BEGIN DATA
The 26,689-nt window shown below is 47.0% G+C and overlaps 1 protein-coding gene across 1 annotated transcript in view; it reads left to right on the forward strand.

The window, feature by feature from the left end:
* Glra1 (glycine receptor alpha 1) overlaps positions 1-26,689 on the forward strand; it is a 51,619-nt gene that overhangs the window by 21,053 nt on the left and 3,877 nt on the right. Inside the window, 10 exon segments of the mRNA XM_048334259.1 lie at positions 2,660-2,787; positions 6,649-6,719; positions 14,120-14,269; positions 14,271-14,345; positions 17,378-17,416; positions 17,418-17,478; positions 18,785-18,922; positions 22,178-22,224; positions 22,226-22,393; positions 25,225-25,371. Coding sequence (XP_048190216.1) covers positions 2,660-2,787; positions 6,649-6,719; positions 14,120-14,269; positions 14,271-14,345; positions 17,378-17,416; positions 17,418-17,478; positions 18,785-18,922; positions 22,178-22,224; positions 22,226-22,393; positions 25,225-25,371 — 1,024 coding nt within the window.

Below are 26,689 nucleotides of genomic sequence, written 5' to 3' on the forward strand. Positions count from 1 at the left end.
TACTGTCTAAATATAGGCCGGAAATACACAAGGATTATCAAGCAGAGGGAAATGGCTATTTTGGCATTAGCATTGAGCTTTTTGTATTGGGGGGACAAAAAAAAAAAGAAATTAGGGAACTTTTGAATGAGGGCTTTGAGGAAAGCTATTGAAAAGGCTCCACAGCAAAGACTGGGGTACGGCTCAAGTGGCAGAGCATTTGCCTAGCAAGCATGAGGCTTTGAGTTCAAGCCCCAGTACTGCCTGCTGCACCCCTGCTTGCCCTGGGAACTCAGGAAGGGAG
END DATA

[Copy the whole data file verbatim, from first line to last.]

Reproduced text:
The 26,689-nt window shown below is 47.0% G+C and overlaps 1 protein-coding gene across 1 annotated transcript in view; it reads left to right on the forward strand.

The window, feature by feature from the left end:
* Glra1 (glycine receptor alpha 1) overlaps positions 1-26,689 on the forward strand; it is a 51,619-nt gene that overhangs the window by 21,053 nt on the left and 3,877 nt on the right. Inside the window, 10 exon segments of the mRNA XM_048334259.1 lie at positions 2,660-2,787; positions 6,649-6,719; positions 14,120-14,269; positions 14,271-14,345; positions 17,378-17,416; positions 17,418-17,478; positions 18,785-18,922; positions 22,178-22,224; positions 22,226-22,393; positions 25,225-25,371. Coding sequence (XP_048190216.1) covers positions 2,660-2,787; positions 6,649-6,719; positions 14,120-14,269; positions 14,271-14,345; positions 17,378-17,416; positions 17,418-17,478; positions 18,785-18,922; positions 22,178-22,224; positions 22,226-22,393; positions 25,225-25,371 — 1,024 coding nt within the window.

Below are 26,689 nucleotides of genomic sequence, written 5' to 3' on the forward strand. Positions count from 1 at the left end.
TACTGTCTAAATATAGGCCGGAAATACACAAGGATTATCAAGCAGAGGGAAATGGCTATTTTGGCATTAGCATTGAGCTTTTTGTATTGGGGGGACAAAAAAAAAAAGAAATTAGGGAACTTTTGAATGAGGGCTTTGAGGAAAGCTATTGAAAAGGCTCCACAGCAAAGACTGGGGTACGGCTCAAGTGGCAGAGCATTTGCCTAGCAAGCATGAGGCTTTGAGTTCAAGCCCCAGTACTGCCTGCTGCACCCCTGCTTGCCCTGGGAACTCAGGAAGGGAG